The Hybrid War Russia's Propaganda Campaign Against Germany
The brief disappearance of a girl in Germany recently become an international political issue. Russia is exploiting the case for propaganda purposes as part of its strategy of a hybrid war aimed at destabilizing the West and dividing Europe.
Svetlana F. is sitting at the kitchen table in her duplex home in the Berlin district of Marzahn-Hellersdorf. A slim, 39-year-old woman, she wrings her hands as she relates what happened to her daughter more than three weeks ago. The conversation stops each time she is unable to hold back her tears. This will be her only interview with the media.
"My daughter," says the mother, "is not doing well." When SPIEGEL and SPIEGEL TV met the family a week ago last Thursday, the girl was in the hospital. "She has been in the psychiatric ward since Monday."
Nothing has been the same for the family since the 13-year-old girl disappeared one morning on her way to school. The case has become an international political issue since it was picked up by Russian media and Foreign Minister Sergey Lavrov attacked the German authorities investigating it.
As the saying goes, truth is the first casualty of war. This is especially true of the propaganda war Moscow has been waging against the West and its open societies since the crisis in Ukraine began. The 13-year-old girl and her disappearance have become a weapon in this war. According to the Russian version of the story, the case has all the necessary ingredients: the rape of a teenage girl, violent refugees, police that use political correctness as an excuse not to investigate and politicians who are afraid of the truth. This is the story Moscow is telling, regardless of the facts.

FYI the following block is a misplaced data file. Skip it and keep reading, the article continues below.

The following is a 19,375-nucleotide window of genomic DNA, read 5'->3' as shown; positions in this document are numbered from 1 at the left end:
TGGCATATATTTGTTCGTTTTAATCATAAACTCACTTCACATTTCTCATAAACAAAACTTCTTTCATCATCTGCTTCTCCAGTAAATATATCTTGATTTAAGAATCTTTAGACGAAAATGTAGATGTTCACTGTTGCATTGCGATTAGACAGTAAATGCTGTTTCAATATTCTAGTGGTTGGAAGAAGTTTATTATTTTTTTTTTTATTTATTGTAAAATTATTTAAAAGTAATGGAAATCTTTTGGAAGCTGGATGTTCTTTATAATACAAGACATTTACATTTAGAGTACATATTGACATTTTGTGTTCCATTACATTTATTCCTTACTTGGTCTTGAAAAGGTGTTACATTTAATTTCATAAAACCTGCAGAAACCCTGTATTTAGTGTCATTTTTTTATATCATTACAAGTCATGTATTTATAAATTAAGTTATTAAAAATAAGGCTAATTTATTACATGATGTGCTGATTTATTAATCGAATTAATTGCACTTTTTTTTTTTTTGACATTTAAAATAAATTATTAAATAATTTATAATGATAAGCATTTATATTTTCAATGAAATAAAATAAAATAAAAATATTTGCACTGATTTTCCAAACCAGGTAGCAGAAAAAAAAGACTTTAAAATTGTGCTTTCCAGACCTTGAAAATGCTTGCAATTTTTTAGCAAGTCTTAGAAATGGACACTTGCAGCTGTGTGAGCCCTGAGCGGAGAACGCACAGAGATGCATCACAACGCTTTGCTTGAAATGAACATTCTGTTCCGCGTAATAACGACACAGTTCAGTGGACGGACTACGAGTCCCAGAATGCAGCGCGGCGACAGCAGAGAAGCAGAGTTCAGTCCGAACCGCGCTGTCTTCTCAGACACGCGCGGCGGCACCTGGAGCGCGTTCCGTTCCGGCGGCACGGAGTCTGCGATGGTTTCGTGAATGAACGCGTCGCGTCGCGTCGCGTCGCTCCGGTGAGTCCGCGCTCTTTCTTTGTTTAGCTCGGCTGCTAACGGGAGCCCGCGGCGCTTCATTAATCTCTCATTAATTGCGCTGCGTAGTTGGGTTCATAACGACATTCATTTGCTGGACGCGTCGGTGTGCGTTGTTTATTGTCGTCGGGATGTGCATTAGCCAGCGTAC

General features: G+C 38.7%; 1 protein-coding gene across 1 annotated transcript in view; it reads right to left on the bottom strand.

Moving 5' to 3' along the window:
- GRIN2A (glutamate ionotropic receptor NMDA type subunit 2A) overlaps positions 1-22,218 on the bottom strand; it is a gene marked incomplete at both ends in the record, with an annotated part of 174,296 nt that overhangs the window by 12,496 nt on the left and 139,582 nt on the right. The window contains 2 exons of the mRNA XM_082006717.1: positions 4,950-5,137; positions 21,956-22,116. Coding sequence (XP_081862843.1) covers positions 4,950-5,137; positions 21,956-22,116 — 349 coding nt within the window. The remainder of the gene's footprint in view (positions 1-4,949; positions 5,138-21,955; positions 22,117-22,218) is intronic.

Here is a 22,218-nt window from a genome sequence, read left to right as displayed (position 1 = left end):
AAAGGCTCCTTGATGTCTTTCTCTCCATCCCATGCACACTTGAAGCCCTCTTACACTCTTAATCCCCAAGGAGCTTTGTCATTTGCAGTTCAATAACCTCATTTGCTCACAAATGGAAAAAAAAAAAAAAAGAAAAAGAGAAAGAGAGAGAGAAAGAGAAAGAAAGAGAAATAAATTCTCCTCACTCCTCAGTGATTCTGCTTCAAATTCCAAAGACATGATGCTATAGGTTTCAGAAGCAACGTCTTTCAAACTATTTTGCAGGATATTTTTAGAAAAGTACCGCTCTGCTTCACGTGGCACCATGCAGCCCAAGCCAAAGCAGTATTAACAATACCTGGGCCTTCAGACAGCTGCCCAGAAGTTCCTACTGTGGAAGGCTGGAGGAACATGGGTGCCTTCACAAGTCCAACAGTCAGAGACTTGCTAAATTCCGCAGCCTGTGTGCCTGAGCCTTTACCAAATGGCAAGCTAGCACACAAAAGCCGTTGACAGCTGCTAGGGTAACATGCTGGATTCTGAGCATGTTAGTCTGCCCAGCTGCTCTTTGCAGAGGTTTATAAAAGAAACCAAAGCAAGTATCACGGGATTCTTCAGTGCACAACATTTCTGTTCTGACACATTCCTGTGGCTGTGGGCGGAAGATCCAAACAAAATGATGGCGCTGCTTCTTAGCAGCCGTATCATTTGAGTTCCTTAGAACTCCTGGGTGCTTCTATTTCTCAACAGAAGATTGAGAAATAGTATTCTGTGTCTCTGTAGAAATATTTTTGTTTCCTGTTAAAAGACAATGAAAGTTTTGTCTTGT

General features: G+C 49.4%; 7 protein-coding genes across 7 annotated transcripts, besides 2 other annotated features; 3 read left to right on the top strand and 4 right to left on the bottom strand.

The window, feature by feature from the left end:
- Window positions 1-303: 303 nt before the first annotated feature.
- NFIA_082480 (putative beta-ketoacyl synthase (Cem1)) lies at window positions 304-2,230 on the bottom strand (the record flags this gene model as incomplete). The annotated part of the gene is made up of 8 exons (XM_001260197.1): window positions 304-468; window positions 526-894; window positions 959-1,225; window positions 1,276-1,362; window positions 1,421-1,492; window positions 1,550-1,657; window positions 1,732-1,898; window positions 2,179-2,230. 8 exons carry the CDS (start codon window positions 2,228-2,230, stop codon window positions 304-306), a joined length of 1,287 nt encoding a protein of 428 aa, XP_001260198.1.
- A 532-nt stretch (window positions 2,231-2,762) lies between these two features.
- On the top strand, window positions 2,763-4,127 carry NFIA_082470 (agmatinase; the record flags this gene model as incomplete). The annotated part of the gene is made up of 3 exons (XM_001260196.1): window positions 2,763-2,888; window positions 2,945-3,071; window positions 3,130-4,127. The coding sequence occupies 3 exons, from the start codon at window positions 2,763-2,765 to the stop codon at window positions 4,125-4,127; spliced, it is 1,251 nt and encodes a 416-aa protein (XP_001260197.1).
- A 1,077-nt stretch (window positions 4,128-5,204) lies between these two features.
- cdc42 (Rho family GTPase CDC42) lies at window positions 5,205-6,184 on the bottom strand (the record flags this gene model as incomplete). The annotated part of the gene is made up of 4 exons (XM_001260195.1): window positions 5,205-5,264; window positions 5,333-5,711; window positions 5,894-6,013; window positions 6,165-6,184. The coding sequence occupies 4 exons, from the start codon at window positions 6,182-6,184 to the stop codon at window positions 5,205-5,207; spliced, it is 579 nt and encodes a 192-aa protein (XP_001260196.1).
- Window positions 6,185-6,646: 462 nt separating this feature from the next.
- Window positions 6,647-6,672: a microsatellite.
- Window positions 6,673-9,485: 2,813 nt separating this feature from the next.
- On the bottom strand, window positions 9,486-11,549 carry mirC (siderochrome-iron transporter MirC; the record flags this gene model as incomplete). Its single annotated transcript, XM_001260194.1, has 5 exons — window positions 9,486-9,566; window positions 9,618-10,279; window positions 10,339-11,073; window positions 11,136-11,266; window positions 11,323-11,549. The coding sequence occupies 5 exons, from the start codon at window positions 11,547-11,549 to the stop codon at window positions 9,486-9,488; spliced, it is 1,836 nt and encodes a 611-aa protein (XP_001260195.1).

Russia Accuses Germany of 'Cover-Up'
The Kremlin is now portraying itself as an advocate for the girl. The Russian Embassy in Berlin sent a verbal note to the German Foreign Ministry at the beginning of last week. The letter, with one page written in Russian, contains the usual pleasantries, but the overall tone is aggressive. The Russian diplomats demanded that the case be fully investigated, adding that they did not understand why the matter was being kept quiet.